Tue, 07 Feb 2023

Canada launches Indo-Pacific defense, cyber security policy

Robert Besser
01 Dec 2022, 05:10 GMT+10

OTTAWA, Canada: Canada has launched its Indo-Pacific strategy, which includes spending worth $1.7 billion, with the aim of enhancing military and cyber security in the region.

The strategy is also aimed at dealing with a "disruptive" China while working with Beijing on issues such as climate change and trade.

The 26-page document stipulates that Canada will tighten foreign investment rules to prevent Chinese state-owned enterprises from purchasing critical mineral supplies and protect intellectual property.

While Canada aims to deepen ties with the Indo-Pacific region, comprising 40 countries generating economic activities worth some C$50 trillion, the focus is on China, especially during a time when relations between the two countries are strained.

In a news conference in Vancouver to explain the new plan, Foreign Minister Melanie Joly said, "We will engage in diplomacy because we think diplomacy is a strength; at the same time, we will be firm, and that is why we have now a very transparent plan to engage with China."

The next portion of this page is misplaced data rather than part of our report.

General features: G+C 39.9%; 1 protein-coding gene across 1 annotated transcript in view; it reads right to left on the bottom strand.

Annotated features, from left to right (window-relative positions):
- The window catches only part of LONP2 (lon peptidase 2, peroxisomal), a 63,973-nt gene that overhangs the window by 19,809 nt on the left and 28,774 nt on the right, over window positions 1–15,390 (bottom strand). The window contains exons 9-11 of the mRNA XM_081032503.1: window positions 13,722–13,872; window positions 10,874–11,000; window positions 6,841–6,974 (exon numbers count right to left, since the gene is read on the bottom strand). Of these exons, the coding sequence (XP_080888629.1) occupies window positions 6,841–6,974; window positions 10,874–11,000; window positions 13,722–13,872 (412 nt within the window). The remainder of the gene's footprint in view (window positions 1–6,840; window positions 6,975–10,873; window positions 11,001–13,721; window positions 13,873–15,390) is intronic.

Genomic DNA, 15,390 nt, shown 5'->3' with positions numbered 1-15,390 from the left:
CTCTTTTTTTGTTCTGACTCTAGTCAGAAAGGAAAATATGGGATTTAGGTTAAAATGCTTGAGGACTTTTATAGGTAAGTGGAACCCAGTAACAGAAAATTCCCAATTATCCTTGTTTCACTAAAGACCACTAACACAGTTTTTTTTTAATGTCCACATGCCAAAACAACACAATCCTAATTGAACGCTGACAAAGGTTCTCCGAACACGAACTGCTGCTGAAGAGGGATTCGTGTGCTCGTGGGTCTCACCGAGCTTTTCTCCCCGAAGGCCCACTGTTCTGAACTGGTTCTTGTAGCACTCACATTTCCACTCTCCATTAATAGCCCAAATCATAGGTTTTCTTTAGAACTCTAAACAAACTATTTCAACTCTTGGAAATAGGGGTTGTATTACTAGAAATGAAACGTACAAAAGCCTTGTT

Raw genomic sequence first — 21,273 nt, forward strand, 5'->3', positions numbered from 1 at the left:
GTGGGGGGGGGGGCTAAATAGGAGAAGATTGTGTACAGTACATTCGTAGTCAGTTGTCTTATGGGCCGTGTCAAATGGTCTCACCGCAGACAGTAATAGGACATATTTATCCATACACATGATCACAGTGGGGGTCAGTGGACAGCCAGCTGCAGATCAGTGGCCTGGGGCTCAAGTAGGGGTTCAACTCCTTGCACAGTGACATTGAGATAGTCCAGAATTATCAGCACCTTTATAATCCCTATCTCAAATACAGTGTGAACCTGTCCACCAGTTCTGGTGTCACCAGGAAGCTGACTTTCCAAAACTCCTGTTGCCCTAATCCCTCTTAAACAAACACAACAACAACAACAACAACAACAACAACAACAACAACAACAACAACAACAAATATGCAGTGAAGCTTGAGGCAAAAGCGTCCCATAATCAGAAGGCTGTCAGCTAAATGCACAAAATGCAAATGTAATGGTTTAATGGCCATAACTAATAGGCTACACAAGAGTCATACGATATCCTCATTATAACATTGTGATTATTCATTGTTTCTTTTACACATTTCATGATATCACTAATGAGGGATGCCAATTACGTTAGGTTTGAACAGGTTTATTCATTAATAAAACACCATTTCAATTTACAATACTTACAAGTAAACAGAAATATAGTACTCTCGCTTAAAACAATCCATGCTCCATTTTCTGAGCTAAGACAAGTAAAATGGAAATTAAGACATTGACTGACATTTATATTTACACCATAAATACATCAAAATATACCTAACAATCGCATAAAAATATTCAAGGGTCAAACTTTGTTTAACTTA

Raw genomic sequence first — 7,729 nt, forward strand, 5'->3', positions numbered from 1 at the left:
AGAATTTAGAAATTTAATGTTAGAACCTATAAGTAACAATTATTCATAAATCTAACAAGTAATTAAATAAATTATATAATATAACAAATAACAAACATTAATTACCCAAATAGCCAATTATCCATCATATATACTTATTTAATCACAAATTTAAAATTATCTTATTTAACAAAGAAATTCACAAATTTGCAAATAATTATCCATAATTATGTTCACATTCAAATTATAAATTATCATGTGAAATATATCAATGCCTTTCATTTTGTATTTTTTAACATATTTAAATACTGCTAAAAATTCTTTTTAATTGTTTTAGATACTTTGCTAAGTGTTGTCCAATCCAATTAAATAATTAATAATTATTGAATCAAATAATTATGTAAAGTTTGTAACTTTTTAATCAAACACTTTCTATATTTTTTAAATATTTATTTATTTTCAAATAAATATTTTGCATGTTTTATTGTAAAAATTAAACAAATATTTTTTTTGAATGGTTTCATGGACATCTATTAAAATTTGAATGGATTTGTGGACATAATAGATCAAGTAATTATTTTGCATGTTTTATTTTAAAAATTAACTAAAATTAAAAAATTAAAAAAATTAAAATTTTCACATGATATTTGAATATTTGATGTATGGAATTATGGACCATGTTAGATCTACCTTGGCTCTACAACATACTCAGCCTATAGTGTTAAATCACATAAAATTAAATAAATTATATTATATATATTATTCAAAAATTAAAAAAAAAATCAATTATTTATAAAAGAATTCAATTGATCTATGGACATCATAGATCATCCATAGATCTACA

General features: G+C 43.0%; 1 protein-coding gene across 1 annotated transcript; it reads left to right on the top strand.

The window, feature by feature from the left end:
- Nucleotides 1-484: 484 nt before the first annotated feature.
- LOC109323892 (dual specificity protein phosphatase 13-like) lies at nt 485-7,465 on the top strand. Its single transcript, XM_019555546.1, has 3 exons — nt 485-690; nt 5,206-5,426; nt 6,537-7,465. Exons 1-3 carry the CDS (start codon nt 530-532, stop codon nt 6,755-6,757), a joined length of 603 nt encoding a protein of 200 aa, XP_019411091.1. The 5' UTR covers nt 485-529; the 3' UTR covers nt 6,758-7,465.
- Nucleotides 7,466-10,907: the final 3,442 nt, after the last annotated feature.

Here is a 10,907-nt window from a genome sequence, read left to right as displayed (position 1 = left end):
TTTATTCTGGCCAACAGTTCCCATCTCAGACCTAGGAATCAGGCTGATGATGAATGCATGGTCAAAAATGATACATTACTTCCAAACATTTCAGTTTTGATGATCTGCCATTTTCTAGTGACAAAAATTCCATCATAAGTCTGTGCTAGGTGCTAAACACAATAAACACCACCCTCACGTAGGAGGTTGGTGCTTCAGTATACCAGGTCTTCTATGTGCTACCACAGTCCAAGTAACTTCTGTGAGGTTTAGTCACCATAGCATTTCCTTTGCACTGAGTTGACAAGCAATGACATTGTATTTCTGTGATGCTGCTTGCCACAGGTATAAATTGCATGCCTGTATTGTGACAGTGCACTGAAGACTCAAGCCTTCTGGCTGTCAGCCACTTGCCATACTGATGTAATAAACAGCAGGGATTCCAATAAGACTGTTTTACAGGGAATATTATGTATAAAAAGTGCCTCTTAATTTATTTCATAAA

As Canada is economically reliant on the United States, Prime Minister Justin Trudeau's Liberal government wants to diversify trade and economic ties with other countries, with China accounting for under 7 percent of the total, compared to 68 percent with the U.S.

The document stressed that to address some of the "world's existential pressures," including climate change, global health, and nuclear proliferation, cooperation with the world's second-largest economy was essential.

"China is an increasingly disruptive global power. Our approach is shaped by a realistic and clear-eyed assessment of today's China. In areas of profound disagreement, we will challenge China," the document states.

Tensions between the two countries increased in late 2018 after Canadian police detained a Huawei Technologies executive. In response, Beijing arrested two Canadians on spying charges.

Earlier this month, Canada, citing national security risks, ordered three Chinese companies to sell their investments in Canadian critical minerals.

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